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Paul leads polls among young voters; most polls fail to report.

In response to my post regarding Ron Paul’s success with non-white and young voters in a recent California primary poll, a commenter suggested the Paul campaign should summarize Congressman Paul’s success with younger voters in the national polls. I thought it was a good idea, so I did it.

Here are the results from all the national polls released in August 2011. These are the general results:

Date Pollster Total
9/1/2011 Politico 10%
8/31/2011 NBC 9%
8/31/2011 Fox News 7%
8/27/2011 Quinnipiac 9%
8/25/2011 CNN 6%
8/21/2011 Gallup 11%
8/21/2011 PPP 6%
8/15/2011 Rasmussen Reports 9%
8/9/2011 Fox News 6%
8/7/2011 CNN 12%
8/7/2011 USA Today 14%
8/4/2011 McClatchy/Marist 3%

Here are the results for the 18-29 age range (sorry for the messy table).

7-Aug...USA......Does not provide tables for Poll
4-Aug...MAR....."Under 45 = 33%" NA NA NA NA NA

You’ll notice that Paul is generally at top when it comes to voters in the 18-29 age category. But you’ll also notice that there are a lot of NAs; the information on who young voters support isn’t very complete. That information gap deserves attention, so I looked closer at the polls.

Neither of the Fox News polls provided age breakdowns of their sample. They also didn’t provide any kind of breakdowns for their main survey question (“which candidate would you like to see as the nominee?”). The August 31 poll did provide breakdowns for question #28 though. That question was: “Are there any announced or potential candidates for the Republican nomination who you feel are just too extreme to be seriously considered? If yes, who?” In the age range “Under Age 35” (the closest to the “young voter” category), here was the result: Bachmann 12%; Perry 9%; Palin 7%; Paul 4%; and Romney 1%. In other words, Paul does second only to Romney among young voters, in terms of who they find least extreme.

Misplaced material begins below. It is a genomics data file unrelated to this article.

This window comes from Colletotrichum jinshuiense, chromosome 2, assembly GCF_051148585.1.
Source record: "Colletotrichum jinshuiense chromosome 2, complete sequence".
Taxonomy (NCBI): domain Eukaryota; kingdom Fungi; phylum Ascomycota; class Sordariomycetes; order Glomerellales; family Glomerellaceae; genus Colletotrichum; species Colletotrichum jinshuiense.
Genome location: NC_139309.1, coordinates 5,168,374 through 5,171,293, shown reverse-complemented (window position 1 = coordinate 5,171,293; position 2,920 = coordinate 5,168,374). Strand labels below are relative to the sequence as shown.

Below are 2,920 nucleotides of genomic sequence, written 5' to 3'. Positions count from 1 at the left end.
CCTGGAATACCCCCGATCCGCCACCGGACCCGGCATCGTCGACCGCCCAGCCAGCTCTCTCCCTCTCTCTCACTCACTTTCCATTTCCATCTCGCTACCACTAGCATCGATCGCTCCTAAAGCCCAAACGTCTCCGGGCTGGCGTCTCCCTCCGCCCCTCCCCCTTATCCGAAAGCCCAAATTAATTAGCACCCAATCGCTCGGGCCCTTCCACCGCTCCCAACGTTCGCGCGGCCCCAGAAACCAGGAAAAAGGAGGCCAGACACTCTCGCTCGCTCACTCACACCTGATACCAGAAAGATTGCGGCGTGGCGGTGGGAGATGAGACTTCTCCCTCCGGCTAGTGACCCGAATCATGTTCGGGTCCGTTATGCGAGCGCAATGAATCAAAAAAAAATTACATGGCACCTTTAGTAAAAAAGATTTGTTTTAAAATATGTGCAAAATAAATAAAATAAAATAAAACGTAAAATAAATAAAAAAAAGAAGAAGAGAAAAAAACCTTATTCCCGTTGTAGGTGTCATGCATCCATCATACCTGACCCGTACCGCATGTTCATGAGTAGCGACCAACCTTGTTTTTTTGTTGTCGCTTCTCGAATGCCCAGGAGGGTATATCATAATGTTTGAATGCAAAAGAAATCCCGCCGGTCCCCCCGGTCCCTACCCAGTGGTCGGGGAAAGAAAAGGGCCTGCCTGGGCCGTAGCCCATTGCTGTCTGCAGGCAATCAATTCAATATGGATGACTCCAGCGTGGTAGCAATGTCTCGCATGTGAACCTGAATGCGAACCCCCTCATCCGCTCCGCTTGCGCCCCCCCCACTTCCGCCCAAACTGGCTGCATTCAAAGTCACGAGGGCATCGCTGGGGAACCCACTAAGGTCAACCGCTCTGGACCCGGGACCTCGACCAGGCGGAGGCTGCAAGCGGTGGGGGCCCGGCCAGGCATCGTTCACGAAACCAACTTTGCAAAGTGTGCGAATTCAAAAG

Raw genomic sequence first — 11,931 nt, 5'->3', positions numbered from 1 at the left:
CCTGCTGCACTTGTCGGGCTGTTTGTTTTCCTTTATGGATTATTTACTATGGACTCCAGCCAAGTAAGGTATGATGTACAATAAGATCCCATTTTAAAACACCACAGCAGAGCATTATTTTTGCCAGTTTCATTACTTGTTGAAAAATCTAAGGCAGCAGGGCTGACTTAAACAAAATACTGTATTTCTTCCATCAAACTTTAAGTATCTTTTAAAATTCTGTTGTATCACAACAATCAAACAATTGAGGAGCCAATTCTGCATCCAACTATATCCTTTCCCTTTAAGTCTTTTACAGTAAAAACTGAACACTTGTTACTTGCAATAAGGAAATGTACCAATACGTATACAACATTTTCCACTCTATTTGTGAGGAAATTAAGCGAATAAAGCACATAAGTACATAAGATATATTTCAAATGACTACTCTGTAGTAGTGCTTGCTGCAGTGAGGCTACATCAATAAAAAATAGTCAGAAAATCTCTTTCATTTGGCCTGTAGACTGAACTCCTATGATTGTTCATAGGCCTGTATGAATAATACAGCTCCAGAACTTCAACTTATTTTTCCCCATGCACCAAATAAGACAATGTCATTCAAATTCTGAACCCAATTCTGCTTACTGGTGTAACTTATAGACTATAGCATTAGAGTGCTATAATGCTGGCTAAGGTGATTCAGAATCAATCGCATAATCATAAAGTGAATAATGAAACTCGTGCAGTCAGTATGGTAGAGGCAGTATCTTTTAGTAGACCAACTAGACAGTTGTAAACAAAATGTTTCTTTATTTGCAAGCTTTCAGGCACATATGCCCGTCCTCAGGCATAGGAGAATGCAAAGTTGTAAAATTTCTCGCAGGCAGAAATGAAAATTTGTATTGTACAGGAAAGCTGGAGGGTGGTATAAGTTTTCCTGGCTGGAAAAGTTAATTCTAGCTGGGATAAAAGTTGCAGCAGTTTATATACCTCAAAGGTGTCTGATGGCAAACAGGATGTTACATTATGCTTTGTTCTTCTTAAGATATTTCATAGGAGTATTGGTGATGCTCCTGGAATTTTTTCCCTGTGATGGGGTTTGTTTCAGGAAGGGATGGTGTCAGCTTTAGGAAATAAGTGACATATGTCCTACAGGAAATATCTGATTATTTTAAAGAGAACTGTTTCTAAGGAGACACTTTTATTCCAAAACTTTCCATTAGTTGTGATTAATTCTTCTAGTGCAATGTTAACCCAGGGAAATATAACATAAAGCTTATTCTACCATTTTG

The earlier Fox News poll provided age breakdowns only for their “Candidate Name – Do you think this person would make a good president or not?” questions. In the “Under Age 35” category, here are the results for answers in the affirmative: Romney 32% (yes); Bachmann 19%; Perry 18%; Palin 21%; Paul 32%. In other words, among young voters Paul was tied with Romney at the top, way above the rest.